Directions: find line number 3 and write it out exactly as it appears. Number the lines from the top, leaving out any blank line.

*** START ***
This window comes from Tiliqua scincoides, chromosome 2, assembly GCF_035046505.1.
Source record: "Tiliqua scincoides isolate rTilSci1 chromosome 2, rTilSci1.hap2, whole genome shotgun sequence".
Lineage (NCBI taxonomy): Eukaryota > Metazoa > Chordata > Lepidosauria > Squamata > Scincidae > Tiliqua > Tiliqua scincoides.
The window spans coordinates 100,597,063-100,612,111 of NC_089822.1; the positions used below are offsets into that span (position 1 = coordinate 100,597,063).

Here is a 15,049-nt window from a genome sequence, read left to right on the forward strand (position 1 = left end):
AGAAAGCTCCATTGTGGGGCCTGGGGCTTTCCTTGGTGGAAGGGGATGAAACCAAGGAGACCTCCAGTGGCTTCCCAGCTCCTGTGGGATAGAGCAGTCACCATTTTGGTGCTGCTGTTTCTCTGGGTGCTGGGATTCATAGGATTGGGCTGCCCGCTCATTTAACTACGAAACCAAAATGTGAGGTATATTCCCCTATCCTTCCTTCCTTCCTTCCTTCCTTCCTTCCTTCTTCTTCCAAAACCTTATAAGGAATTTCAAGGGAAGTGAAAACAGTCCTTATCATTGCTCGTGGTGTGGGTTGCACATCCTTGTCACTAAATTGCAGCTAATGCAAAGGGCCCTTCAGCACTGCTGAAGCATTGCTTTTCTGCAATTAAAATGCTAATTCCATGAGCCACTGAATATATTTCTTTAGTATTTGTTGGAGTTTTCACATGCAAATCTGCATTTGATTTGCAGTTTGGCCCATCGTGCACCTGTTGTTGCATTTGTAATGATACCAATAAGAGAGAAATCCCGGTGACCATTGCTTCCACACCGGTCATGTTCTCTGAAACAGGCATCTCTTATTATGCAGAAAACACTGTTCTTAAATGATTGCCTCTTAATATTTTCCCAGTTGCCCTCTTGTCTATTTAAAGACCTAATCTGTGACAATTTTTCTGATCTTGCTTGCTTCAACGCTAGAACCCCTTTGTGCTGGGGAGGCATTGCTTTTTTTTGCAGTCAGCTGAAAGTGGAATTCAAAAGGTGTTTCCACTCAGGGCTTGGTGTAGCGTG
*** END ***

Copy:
Lineage (NCBI taxonomy): Eukaryota > Metazoa > Chordata > Lepidosauria > Squamata > Scincidae > Tiliqua > Tiliqua scincoides.